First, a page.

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Catch the Falcon Heavy this week as it launches NASA satellite - TWIRL #170

TWIRL logo in front of Falcon Heavy

We have a busy This Week in Rocket Launches ahead. SpaceX is planning on a ton of Starlink missions and is even rolling out the Falcon Heavy to launch NASA’s GOES-U satellite. We’ll also see Firefly Aerospace launch one of its Alpha rockets for NASA, carrying several small satellites as part of the ELaNa 43 mission.

Sunday, 23 June

  • Who: SpaceX
  • What: Falcon 9
  • When: 5:03 – 9:03 p.m. UTC
  • Where: Florida, US
  • Why: SpaceX will use a Falcon 9 rocket to launch 22 Starlink satellites into a low Earth orbit. The batch is known as Starlink Group 10-2 if you want to identify it on apps like ISS Detector. Like most Starlink launches, SpaceX will probably land the first stage of the Falcon 9 rocket so that it can be reused in the future.

Monday, 24 June

  • Who: SpaceX
  • What: Falcon 9
  • When: 3:45 – 7:45 a.m. UTC
  • Where: California
  • Why: On the other side of the country, several hours later, SpaceX will launch another batch of 20 Starlink satellites known as Starlink Group 9-2. This batch will also feature 13 direct-to-cell Starlink satellites. Against, the first stage of the Falcon 9 will likely be reused.

Tuesday, 25 June

  • Who: SpaceX
  • What: Starlink
  • When: 9:07 – 1:07 p.m. UTC
  • Where: Florida, US
  • Why: Seemingly making up for the lack of launches two weeks ago, SpaceX will launch a third batch of Starlink satellites atop a Falcon 9. This is Starlink Group 8-9. As with the other missions, these Starlink satellites will have an anti-reflective coating to reduce glare and help astronomers.

  • Who: SpaceX
  • What: Falcon Heavy
  • When: 9:16 – 11:16 p.m. UTC
  • Where: Florida, US
  • Why: On the same day, SpaceX will launch a Falcon Heavy rocket carrying the GOES-U satellite, the fourth and last next-gen geostationary weather satellite for NASA and NOAA. It will be situated 35,800km above the equator to monitor weather conditions across the US.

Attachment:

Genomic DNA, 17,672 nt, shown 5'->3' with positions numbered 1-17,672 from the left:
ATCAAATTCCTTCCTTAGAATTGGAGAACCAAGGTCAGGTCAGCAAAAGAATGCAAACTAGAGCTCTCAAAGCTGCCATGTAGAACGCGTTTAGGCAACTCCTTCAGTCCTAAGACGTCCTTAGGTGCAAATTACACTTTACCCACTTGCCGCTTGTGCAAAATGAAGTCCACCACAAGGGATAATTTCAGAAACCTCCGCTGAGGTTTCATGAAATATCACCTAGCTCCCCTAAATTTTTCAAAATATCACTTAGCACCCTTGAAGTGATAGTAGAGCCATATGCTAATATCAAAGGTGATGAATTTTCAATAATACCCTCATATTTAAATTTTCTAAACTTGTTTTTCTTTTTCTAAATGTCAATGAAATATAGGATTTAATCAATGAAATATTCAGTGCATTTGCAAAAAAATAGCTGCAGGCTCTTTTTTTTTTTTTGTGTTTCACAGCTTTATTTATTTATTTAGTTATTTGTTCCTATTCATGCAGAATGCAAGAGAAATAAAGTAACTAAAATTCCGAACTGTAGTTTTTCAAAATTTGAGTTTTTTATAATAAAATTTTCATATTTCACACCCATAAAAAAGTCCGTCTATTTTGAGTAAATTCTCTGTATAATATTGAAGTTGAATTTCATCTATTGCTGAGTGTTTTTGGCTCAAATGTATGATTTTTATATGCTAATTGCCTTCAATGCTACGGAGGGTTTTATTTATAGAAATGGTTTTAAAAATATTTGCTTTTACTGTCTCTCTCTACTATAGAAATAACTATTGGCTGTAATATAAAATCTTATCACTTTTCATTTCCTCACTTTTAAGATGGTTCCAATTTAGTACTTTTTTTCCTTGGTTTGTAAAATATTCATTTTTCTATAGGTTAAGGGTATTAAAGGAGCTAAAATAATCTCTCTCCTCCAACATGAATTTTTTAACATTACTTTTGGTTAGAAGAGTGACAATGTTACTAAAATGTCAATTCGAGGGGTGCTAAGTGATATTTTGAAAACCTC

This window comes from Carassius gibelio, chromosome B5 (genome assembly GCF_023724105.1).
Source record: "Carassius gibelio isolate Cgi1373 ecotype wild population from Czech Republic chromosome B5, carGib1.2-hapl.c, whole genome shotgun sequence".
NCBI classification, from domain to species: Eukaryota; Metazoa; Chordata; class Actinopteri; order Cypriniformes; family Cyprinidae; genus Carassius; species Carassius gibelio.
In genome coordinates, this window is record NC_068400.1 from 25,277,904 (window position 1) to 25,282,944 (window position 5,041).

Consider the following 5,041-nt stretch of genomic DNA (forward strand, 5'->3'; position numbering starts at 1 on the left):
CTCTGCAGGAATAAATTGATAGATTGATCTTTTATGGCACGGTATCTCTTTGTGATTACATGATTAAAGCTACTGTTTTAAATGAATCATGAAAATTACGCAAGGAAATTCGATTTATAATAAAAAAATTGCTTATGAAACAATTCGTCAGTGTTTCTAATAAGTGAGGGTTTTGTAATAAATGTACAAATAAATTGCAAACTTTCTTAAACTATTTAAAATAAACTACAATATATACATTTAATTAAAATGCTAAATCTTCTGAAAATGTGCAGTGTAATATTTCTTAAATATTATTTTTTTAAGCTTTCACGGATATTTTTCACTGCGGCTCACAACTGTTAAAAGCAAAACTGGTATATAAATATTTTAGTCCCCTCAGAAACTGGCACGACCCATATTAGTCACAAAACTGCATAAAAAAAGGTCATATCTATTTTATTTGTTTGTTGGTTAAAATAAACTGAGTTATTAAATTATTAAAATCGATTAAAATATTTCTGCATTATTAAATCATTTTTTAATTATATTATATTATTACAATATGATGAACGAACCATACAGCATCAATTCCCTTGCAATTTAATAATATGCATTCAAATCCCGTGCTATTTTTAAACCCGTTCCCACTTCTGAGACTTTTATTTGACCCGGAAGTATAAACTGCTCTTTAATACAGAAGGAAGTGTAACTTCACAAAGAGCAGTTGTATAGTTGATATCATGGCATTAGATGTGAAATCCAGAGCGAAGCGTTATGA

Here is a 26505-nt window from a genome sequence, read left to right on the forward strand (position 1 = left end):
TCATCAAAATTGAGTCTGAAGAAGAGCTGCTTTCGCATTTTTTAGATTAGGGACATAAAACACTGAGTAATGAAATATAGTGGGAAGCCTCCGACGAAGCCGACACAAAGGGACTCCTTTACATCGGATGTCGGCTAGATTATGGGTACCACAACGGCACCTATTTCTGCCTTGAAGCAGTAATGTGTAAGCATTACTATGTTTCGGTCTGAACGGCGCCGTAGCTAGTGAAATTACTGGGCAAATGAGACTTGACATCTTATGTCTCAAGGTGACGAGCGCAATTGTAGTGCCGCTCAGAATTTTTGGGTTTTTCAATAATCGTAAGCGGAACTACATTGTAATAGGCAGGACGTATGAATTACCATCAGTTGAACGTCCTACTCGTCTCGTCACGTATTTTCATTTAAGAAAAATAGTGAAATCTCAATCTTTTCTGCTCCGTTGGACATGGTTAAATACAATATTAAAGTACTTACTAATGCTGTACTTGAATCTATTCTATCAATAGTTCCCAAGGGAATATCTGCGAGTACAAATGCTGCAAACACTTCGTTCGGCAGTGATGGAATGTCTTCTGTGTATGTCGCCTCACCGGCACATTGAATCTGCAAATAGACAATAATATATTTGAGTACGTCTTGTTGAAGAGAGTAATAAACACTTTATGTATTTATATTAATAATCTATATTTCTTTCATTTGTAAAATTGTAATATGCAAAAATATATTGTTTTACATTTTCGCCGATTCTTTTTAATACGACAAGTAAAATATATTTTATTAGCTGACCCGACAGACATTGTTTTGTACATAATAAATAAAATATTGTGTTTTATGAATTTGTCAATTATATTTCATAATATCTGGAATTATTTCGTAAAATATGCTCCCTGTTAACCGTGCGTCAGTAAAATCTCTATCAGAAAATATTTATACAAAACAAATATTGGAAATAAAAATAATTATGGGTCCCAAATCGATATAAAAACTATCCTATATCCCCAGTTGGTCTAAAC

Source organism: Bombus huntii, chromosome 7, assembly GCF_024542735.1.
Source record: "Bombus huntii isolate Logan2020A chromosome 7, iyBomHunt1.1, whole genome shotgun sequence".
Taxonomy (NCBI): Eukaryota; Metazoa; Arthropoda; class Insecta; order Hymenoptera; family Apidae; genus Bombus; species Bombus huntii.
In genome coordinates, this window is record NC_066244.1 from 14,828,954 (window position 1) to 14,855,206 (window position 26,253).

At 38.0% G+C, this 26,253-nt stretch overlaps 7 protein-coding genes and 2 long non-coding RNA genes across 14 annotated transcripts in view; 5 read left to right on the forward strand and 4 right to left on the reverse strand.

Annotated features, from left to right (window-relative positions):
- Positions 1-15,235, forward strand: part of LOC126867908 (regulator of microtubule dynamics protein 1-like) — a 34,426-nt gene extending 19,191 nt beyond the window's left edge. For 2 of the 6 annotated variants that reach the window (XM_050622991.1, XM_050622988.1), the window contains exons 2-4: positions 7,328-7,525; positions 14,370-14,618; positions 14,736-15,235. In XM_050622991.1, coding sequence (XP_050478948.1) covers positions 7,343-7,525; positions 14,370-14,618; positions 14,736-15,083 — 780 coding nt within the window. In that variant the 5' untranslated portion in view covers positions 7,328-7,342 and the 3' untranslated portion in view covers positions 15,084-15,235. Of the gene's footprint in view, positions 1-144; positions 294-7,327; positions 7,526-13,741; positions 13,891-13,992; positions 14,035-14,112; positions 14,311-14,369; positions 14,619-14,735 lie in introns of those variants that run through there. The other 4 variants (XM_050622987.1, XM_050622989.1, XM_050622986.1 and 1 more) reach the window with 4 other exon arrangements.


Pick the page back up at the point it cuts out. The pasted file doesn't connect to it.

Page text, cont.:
Wednesday, 26 June

  • Who: Firefly Aerospace
  • What: Alpha
  • When: 4:00 a.m. UTC
  • Where: California, US
  • Why: Firefly Aerospace will launch an Alpha rocket carrying NASA’s ELaNa (Educational Launch of Nanosatellites 43 mission into orbit. The payloads include CatSat, KUbeSat 1, MESAT 1, OwlSat, R5-S2-2.0, R4-S4, REAL, Serenity, SOCI-I and TechEdSat 11. The mission will aptly be named “Noise of Summer.” These ELaNa missions see NASA partner with universities to attract and develop students’ interest in STEM fields. Students benefit from hands-on experience in all phases of a space mission, while NASA benefits by testing new technologies at a relatively low cost.

Thursday, 27 June

  • Who: Galactic Energy
  • What: Ceres 1S
  • When: 4:30 a.m. UTC
  • Where: Yellow Sea
  • Why: Galactic Energy will perform a sea launch with its Ceres 1S rocket carrying three Yunyao 1 satellites. These satellites are used for meteorology and contribute to earthquake forecasting.

Friday, 28 June

  • Who: China National Space Administration (CNSA)
  • What: Long March 7A
  • When: 11:30 a.m. – 29 June, 11:30 a.m. UTC
  • Where: Wenchang, China
  • Why: This rocket will be launching an unknown payload.

  • Who: SpaceX
  • What: Falcon 9
  • When: 10:55 a.m. – 2:55 p.m. UTC
  • Where: Florida, US
  • Why: SpaceX will use a Falcon 9 to launch a batch of 22 Starlink satellites into a low Earth orbit. This group is known as Starlink Group 10-3. As a bit of background, SpaceX is planning to launch thousands of Starlink satellites so that they can provide internet anywhere on Earth.


  • The first launch we got last week was a Falcon 9 carrying Starlink satellites. The first stage also performed a landing.
  • Next up, a Rocket Lab Electron rocket launched five Kineis IoT satellites. The mission was dubbed “No Time Toulouse”.
  • Next, SpaceX launched another Falcon 9, but instead of Starlink satellites, it launched the SES ASTRA 1P mission. Afterward, the first stage landed on a droneship in the Atlantic Ocean.
  • The final launch of the week was a Long March 2C carrying the Space-based multi-band astronomical Variable Objects Monitor (SVOM) from Sichuan Province, China. SVOM is a France-China mission that is studying the distant explosions of stars.

That’s all for this week; check in next time!

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